Literacy: Reducing the Technology Gap in Distance Learning

Giornata Internazionale dell'Alfabetizzazione

It is celebrated today September 8th, the International Literacy Day. It is an anniversary strongly desired by the UNESCO and supported by several non-profit organizations from around the world.

Literacy is a right that must be recognized for all, a fundamental right for development, harmony and individual and social well-being.

According to the definition of the Treccani dictionary, the term literacy designates the process of teaching and learning the minimum written communication skills essential to humans, including reading, writing, comprehension and numeracy skills. It's no coincidence – it never is, how fascinating is the play of meaning and the logic behind the words? - That alfa and beta are respectively the first two letters of the Greek alphabet. Being literate therefore would mean "possessing the alphabet".

This invitation to "learning-that-must-never-end" is above all addressed to children and adults who, due to external obstacles, have not had the opportunity to access teaching. While illiteracy, by undue assumption, we associate it with cases in which communities of young individuals have not had access to literacy since birth, in modern society the term literacy is also used to indicate a more or less specific lack of functional knowledge .

For convenience, the article will examine – and at heart – the concept of “old school” literacy, ca va sans dire. According to the UNICEF report "A World Ready to Learn" dated 2019, there are mainly three key factors for undertaking pre-school education, and for starting the youngest to literacy: the poverty, The family well-beings, the area of residence. The gap between rich and poor countries still greatly affects the level of education and the illiteracy rate. For this reason, for years various associations and NGOs have been engaged in social work in order to mobilize public and institutional opinion, trying to raise awareness on the issue of literacy. Numerous projects and investments are made in favor of this initiative of humanitarian interest.

The gap it is even more evident in terms of contribution technological. In low-income countries, children do not have access to remote learning systems due to scarce economic and technological resources. While in the last two years or so, many of the countries were preparing children and young people in primary and secondary schools to take lessons in dad, many children on the other side of the world were struggling to survive.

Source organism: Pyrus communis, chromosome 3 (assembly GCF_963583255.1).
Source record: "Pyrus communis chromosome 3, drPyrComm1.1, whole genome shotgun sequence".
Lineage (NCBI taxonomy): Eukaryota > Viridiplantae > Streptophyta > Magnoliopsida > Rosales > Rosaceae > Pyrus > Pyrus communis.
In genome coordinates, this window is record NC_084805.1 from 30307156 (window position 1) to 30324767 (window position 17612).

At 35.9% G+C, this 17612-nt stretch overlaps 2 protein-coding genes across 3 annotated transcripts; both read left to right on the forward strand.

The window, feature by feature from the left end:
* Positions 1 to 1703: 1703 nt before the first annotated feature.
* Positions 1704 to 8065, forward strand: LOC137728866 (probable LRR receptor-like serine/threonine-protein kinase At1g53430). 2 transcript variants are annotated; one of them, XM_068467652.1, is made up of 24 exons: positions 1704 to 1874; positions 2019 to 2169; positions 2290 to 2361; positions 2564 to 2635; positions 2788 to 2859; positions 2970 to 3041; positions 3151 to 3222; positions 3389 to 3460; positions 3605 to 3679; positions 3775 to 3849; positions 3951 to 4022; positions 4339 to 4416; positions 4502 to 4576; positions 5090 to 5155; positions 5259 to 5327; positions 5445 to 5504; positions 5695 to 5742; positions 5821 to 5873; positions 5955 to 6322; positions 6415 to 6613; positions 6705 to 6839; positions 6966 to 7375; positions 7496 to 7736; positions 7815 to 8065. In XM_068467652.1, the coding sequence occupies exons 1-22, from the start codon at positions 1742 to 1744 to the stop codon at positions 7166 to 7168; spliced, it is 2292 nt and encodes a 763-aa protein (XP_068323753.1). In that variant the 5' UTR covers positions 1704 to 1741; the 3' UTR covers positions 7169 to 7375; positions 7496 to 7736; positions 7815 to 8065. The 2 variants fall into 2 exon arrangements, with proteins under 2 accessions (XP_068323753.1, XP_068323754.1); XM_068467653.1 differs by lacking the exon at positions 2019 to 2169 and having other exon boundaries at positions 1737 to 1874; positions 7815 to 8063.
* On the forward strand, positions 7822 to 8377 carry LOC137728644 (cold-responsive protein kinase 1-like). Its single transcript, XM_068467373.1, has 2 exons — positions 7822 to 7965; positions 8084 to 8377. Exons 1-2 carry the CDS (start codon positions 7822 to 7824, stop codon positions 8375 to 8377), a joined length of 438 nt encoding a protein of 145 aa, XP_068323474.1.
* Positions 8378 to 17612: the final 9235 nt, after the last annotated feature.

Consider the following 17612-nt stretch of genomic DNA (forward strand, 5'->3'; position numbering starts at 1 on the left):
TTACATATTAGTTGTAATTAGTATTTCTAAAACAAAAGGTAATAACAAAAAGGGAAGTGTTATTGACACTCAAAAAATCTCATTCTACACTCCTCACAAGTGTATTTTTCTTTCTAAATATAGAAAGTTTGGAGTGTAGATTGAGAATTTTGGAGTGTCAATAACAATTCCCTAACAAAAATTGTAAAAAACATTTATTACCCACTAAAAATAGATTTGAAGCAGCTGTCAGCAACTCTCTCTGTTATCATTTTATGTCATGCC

Distance learning is a luxury that, fortunately, many countries have managed to take advantage of. Yet it has awakened the attention of several non-profit organizations, denouncing the digital divide, which compares two parts of the world.  

Furthermore, what resulted from the lockdown was also a loss, in terms of effectiveness, of learning, of concentration, and therefore of literacy.

On the occasion of the International Literacy Day (in English International Literacy Day), established as far back as 1967, we intend to celebrate the importance that literacy has for all cultures and for the countries of the world. A poor mastery of the main communication skills can be a limit for an individual in his relationship with himself and with the surrounding society.

Literacy is not just an access to freedom, to independence. It is not just an existential right. It can be and is an instrument of power, decisive for human development and social progress.

The new illiteracy is more than not knowing how to read a book; it's about not knowing how to read the world. (at Henry Giroux)

Happy International Literacy Day!


NB: Post a story or a post on the main social networks, adding the hashtag #InternationalLiteracyDay2021 and tagging International Congresses. We will post the best stories on our profiles!

International Congresses Press Office

Leave a comment

Your email address will not be published. Required fields are marked *

Contact Form
close slider